The Standing Committee on Vaccination (Stiko) recommends vaccinating previously ill children between the ages of six months and four years against Covid-19. The panel also considers it appropriate to immunize children at this age who are surrounded by people at increased risk for a severe course of infection with the coronavirus.
The Stiko published its new recommendation on Covid-19 vaccination of young children Thursday afternoon in the Epidemiologic Bulletin of the Robert Koch Institute (RKI).
As Stiko chairman Thomas Mertens explained in advance in a press briefing, no statement could be made about rare risks of vaccination because of the small amount of data available. They would have to be weighed against the benefits of vaccination. Mertens went on to say that the Stiko is continuously reviewing data on childhood vaccinations. An expansion of the recommendation is therefore possible in the future, he said.
The group of children with pre-existing conditions includes in particular premature infants, as Stiko member Martin Terhardt pointed out. These children are particularly frequently affected by a severe course of Covid 19. The first two years of life are crucial for them, which is why the Stiko advocates immunization of this group of children. Children with, for example, trisomy-21, severe obesity, tumor diseases or other risk factors should also be vaccinated. That is about ten percent of children in the age group of six months to four years.
At the end of October, the EU Commission approved two vaccines from the manufacturers Biontech and Moderna for babies and toddlers aged six months and older. However, the Spikevax vaccine from Moderna is currently hardly available in Germany in the lower doses designed for children.
Stiko had already recommended that children five years of age and older be vaccinated against Sars-Cov-2 with a single dose. According to Terhardt, 22 percent of five- to eleven-year-olds are currently vaccinated with a single dose against Covid-19 - something the Stiko would like to see differently, however: "We advise that this vaccination be adopted," Terhardt, a pediatrician and adolescent physician in Berlin, made clear. However, the Stiko was also initially reluctant to recommend the Corona vaccine for children of primary school age.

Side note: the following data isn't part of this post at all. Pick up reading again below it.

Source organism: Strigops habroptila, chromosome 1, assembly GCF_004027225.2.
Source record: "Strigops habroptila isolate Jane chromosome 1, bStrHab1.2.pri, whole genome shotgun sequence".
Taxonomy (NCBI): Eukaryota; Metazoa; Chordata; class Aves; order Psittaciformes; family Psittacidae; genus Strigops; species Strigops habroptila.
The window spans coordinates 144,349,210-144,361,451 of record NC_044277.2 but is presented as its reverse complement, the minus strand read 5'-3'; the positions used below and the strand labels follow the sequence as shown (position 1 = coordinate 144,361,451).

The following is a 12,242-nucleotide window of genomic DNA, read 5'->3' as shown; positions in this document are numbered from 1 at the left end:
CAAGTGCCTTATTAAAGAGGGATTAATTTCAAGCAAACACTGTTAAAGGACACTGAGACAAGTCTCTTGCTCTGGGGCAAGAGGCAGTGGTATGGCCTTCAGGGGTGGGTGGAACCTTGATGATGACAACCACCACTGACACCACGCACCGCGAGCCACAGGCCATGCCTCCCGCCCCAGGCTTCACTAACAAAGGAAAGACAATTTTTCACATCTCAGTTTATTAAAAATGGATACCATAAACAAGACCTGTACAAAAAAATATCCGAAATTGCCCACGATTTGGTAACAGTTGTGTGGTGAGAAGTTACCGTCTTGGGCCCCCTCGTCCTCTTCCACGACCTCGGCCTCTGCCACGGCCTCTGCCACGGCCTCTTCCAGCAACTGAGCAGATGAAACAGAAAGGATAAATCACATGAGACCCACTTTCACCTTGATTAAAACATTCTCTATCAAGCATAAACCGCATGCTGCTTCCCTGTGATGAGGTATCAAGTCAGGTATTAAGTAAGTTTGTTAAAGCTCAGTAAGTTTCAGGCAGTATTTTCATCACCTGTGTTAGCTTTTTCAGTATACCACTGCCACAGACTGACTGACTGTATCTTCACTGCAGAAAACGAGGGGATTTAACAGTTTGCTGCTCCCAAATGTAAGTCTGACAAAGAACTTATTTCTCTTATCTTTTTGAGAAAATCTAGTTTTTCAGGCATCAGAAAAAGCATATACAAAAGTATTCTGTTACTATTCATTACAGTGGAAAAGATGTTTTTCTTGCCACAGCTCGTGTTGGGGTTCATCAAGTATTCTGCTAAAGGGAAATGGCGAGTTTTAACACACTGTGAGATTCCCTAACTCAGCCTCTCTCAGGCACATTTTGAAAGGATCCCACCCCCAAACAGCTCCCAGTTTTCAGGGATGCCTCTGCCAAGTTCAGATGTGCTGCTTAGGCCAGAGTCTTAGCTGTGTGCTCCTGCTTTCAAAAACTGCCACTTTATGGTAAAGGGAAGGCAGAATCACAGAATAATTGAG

The new decision of the Stiko was "expected and also understandable," said Jörg Dötsch, president of the German Society for Pediatrics and Adolescent Medicine, when asked. This is because children with risk factors in particular are at risk of suffering a severe course of the infection.
Also, he said, the current Stiko decision is understandable with regard to the protection of people at increased risk in the environment. "The groups mentioned as being particularly at risk are often direct caregivers such as parents or grandparents," says Dötsch.
Dötsch believes the fact that the vaccine is not adapted to the Omicron variant is less critical. "The adapted vaccine basically works less well in terms of infection risk than hoped for." Much more important, he says, is protection against severe courses anyway. "The original vaccine also protects against that just as well."
Dötsch went on to say that, in addition, PIMS, a severe inflammatory reaction of the body after Covid-19 disease, is hardly ever observed in children with the Omicron variant now being disseminated. And there are currently no reliable data on the number of young children affected by Long Covid, he said. "However, we believe that Long Covid is an extreme rarity in this age group."
Photo by Towfiqu barbhuiya